In the early 2000s, corporate publishers nearly raced to acquire graphic novels. Now, as the mainstream publishing industry faces severe contractions and as online media assumes many traditional functions of publishing, cartoonists face a rapidly changing publishing landscape, one that includes a resurgent small press. Johanna Draper Carlson will speak with Mike Dawson, Meredith Gran, Roger Langridge and Julia Wertz about publishing options today.
Roz Chast: From A to Z
2:00 pm | White Flint Amphitheater
Since 1978 Roz Chast has contributed her wry, perceptive cartoons to The New Yorker, revealing the frayed, neurotic edges beneath the magazine’s cosmopolitan surface. She has contributed to many perodicals and published several books including Theories of Everything, Too Busy Marco, and her latest, What I Hate: From A to Z. Chast will discuss her work with Martha Kennedy, Curator for Popular and Applied Graphic Art at the Library of Congress.
Ann Telnaes Q+A
2:30 pm | Brookside Conference Room
Ann Telnaes trained in animation at Cal Arts and worked at Disney before turning her attention to politics. Her syndicated political cartoons appear thrice-weekly on the Washington Post’s website and elsewhere, and in 2001 she became only the second woman to win a Pulitzer Prize for editorial cartooning. Her pointed cartoons cover politics, war, and international women’s rights, among many other issues. She will discuss her work with journalist Mike Rhode.
Images of the Body
3:00 pm | White Flint Amphitheater
Comics have increasingly expressed personal experience, but have focused largely on inner life, depicting the human form via traditional, synthetic cartoon figuration. Moderator Craig Fischer will speak with Robyn Chapman (Hey 4-Eyes!, Make), Jennifer Hayden (Underwire), Gabby Schulz (Monsters), and Jen Vaughn (Don’t Hate, Menstruate!, Heavy Flow) about the ethics, erotics, and extremes involved in representing the external experience of the body.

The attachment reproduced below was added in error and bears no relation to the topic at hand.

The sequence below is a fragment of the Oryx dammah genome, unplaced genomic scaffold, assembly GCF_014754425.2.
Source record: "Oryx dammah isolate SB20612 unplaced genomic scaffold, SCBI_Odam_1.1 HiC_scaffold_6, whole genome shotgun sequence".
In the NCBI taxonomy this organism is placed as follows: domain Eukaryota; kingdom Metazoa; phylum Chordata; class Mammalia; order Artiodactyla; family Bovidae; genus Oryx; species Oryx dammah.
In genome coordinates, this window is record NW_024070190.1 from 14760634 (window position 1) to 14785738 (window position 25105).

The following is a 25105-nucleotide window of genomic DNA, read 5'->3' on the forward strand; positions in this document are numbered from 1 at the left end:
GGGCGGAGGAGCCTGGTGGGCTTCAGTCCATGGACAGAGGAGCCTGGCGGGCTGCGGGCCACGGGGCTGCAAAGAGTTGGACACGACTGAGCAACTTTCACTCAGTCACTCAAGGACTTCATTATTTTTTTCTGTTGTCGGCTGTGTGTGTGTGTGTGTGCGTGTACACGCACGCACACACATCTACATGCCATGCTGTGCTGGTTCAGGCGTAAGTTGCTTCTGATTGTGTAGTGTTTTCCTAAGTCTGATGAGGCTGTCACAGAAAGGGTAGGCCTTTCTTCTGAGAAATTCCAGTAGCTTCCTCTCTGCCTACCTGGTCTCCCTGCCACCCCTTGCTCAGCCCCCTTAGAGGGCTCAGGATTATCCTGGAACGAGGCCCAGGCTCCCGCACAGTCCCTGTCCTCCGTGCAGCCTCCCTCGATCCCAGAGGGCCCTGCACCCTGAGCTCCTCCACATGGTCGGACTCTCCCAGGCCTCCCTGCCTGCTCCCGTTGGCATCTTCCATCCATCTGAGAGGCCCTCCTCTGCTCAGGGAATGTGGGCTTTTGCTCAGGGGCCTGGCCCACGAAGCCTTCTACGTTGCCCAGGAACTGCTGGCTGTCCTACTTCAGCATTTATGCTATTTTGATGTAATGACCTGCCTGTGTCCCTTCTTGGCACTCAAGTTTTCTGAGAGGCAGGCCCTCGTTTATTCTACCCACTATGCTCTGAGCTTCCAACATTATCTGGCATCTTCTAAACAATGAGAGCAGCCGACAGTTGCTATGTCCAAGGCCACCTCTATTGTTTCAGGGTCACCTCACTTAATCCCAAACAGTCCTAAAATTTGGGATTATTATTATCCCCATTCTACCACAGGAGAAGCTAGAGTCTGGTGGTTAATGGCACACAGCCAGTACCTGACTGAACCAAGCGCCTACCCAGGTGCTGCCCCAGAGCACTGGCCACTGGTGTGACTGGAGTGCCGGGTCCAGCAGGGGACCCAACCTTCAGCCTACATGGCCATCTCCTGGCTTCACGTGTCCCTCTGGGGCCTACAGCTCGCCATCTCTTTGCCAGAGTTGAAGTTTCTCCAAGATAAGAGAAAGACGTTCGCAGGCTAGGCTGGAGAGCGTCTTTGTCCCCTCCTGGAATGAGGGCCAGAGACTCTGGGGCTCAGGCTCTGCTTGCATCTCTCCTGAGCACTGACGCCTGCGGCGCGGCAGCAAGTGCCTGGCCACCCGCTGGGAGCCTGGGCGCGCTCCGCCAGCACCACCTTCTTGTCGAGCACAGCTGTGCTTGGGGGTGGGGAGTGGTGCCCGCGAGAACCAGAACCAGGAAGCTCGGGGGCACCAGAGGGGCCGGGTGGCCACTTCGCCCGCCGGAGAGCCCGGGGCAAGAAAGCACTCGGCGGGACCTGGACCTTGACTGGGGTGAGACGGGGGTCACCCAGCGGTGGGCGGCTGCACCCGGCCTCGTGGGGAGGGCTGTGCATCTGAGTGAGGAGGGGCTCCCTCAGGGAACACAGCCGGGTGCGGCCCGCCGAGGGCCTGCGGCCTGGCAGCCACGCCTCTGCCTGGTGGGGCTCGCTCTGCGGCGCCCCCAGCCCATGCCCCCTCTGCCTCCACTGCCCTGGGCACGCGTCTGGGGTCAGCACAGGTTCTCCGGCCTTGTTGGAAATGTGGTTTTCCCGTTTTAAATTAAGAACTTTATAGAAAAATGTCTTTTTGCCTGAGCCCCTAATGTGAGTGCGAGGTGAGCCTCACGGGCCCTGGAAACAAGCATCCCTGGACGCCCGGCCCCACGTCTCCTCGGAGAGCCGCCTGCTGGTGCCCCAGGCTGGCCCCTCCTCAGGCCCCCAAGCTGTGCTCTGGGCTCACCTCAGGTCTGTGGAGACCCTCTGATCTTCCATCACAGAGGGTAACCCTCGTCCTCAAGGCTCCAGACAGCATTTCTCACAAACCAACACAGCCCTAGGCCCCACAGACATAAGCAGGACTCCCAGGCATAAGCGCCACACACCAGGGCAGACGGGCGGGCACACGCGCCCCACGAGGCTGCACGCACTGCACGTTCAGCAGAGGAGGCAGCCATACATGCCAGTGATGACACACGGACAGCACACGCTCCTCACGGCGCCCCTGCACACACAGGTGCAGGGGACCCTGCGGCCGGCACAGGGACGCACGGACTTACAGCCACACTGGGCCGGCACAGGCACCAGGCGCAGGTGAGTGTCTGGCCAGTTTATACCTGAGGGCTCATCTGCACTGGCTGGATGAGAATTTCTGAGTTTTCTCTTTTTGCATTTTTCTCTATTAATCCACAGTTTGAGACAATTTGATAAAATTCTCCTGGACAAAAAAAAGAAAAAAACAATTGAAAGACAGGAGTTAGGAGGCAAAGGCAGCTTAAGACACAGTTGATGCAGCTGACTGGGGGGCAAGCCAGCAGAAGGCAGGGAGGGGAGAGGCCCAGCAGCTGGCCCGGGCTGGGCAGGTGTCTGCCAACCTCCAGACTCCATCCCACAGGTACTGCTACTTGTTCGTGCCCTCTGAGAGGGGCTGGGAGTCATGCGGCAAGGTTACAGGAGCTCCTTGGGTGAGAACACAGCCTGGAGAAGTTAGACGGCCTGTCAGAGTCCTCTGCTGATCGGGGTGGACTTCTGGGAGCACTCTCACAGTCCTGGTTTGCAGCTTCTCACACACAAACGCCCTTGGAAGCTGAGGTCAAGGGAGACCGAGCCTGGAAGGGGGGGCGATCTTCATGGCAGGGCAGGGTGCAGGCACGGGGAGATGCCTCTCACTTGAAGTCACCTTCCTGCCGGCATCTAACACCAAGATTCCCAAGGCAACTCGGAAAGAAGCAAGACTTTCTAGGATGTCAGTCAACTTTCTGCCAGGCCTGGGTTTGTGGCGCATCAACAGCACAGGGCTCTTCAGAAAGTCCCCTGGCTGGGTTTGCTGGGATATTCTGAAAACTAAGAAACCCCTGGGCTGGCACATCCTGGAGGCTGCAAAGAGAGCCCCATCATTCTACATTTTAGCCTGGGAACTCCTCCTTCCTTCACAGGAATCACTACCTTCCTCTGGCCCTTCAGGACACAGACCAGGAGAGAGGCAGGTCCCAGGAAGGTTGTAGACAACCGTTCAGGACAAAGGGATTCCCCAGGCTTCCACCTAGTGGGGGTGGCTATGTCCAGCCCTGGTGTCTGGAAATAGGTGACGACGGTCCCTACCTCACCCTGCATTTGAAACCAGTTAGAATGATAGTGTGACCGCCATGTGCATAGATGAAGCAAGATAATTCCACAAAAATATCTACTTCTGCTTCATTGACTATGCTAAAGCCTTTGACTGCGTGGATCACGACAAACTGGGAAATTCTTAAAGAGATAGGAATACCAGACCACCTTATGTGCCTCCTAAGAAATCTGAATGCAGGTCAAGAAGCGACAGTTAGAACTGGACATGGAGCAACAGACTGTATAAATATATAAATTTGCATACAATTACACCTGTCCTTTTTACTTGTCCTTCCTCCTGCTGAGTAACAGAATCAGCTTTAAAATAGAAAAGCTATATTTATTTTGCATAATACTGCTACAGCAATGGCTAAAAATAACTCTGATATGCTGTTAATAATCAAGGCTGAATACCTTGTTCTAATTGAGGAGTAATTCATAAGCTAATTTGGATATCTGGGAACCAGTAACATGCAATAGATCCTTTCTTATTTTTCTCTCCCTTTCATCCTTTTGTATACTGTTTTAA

Comics in the Library
3:30 pm | Brookside Conference Room
Librarians have long been on the cutting edge of promoting comics as part of the cultural landscape. But this still new category continues to raise questions of how and what to collect, and how to deal with challenges to individual books as they arise. Gina Gagliano will discuss comics and librarianship with Charles Brownstein (CBLDF), Sara Duke (Library of Congress), Dave Burbank (Takoma Park Public Library), and Annette Klause (Montgomery County Public Library).
Diane Noomin Q+A
4:00 pm | White Flint Amphitheater
Pioneering cartoonist Diane Noomin was among the first contributors to Wimmen’s Comix, the all-female underground comix series. With Aline Kominsky-Crumb, she produced the series Twisted Sisters, and later edited two anthology books by the same name that showcased a new generation of women cartoonists. Celebrating a new book collection of her “Didi Glitz” comics from Fantagraphics, Noomin will discuss her career with moderator Heidi MacDonald.
Jim Woodring: Seeing Things
5:00 pm | White Flint Amphitheater
Jim Woodring first made his mark with his probing, autobiographically-based series Jim. Since then, he has expansively focused on his character Frank, an anthropomorphic cartoon character moving wordlessly through a hallucinatory world of delight and terror, drawn in both meticulous pen-and-ink and gem-like color. His latest book is the Frank graphic novel Congress of the Animals. He will discuss his career in this spotlight session with moderator Ken Parille.